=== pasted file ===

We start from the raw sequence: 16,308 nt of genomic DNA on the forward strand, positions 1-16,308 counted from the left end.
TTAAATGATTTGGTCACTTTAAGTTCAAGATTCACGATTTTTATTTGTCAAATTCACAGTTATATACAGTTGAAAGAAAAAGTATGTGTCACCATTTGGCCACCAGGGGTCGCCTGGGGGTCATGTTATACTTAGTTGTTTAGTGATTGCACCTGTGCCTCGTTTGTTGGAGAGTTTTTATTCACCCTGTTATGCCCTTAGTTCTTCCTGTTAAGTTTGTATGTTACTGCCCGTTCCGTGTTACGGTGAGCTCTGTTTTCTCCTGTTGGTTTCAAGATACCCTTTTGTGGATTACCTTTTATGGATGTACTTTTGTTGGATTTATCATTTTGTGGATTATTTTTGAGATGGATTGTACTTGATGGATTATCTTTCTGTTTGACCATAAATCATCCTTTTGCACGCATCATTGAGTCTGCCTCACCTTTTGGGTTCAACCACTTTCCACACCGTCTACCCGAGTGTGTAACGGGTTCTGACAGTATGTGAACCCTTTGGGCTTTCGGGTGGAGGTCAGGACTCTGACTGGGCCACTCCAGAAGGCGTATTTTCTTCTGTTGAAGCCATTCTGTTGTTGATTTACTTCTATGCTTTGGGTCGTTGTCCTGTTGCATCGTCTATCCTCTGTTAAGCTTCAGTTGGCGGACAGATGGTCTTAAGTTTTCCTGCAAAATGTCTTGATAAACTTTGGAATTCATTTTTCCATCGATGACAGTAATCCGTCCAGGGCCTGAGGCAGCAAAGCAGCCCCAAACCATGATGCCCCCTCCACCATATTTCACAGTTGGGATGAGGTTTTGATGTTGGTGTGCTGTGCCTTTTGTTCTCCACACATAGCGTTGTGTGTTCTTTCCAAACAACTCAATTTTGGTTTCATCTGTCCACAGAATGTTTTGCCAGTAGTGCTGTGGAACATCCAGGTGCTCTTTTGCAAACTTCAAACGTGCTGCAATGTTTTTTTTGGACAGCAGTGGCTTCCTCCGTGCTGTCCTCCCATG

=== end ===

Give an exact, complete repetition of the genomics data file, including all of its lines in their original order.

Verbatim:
We start from the raw sequence: 16,308 nt of genomic DNA on the forward strand, positions 1-16,308 counted from the left end.
TTAAATGATTTGGTCACTTTAAGTTCAAGATTCACGATTTTTATTTGTCAAATTCACAGTTATATACAGTTGAAAGAAAAAGTATGTGTCACCATTTGGCCACCAGGGGTCGCCTGGGGGTCATGTTATACTTAGTTGTTTAGTGATTGCACCTGTGCCTCGTTTGTTGGAGAGTTTTTATTCACCCTGTTATGCCCTTAGTTCTTCCTGTTAAGTTTGTATGTTACTGCCCGTTCCGTGTTACGGTGAGCTCTGTTTTCTCCTGTTGGTTTCAAGATACCCTTTTGTGGATTACCTTTTATGGATGTACTTTTGTTGGATTTATCATTTTGTGGATTATTTTTGAGATGGATTGTACTTGATGGATTATCTTTCTGTTTGACCATAAATCATCCTTTTGCACGCATCATTGAGTCTGCCTCACCTTTTGGGTTCAACCACTTTCCACACCGTCTACCCGAGTGTGTAACGGGTTCTGACAGTATGTGAACCCTTTGGGCTTTCGGGTGGAGGTCAGGACTCTGACTGGGCCACTCCAGAAGGCGTATTTTCTTCTGTTGAAGCCATTCTGTTGTTGATTTACTTCTATGCTTTGGGTCGTTGTCCTGTTGCATCGTCTATCCTCTGTTAAGCTTCAGTTGGCGGACAGATGGTCTTAAGTTTTCCTGCAAAATGTCTTGATAAACTTTGGAATTCATTTTTCCATCGATGACAGTAATCCGTCCAGGGCCTGAGGCAGCAAAGCAGCCCCAAACCATGATGCCCCCTCCACCATATTTCACAGTTGGGATGAGGTTTTGATGTTGGTGTGCTGTGCCTTTTGTTCTCCACACATAGCGTTGTGTGTTCTTTCCAAACAACTCAATTTTGGTTTCATCTGTCCACAGAATGTTTTGCCAGTAGTGCTGTGGAACATCCAGGTGCTCTTTTGCAAACTTCAAACGTGCTGCAATGTTTTTTTTGGACAGCAGTGGCTTCCTCCGTGCTGTCCTCCCATG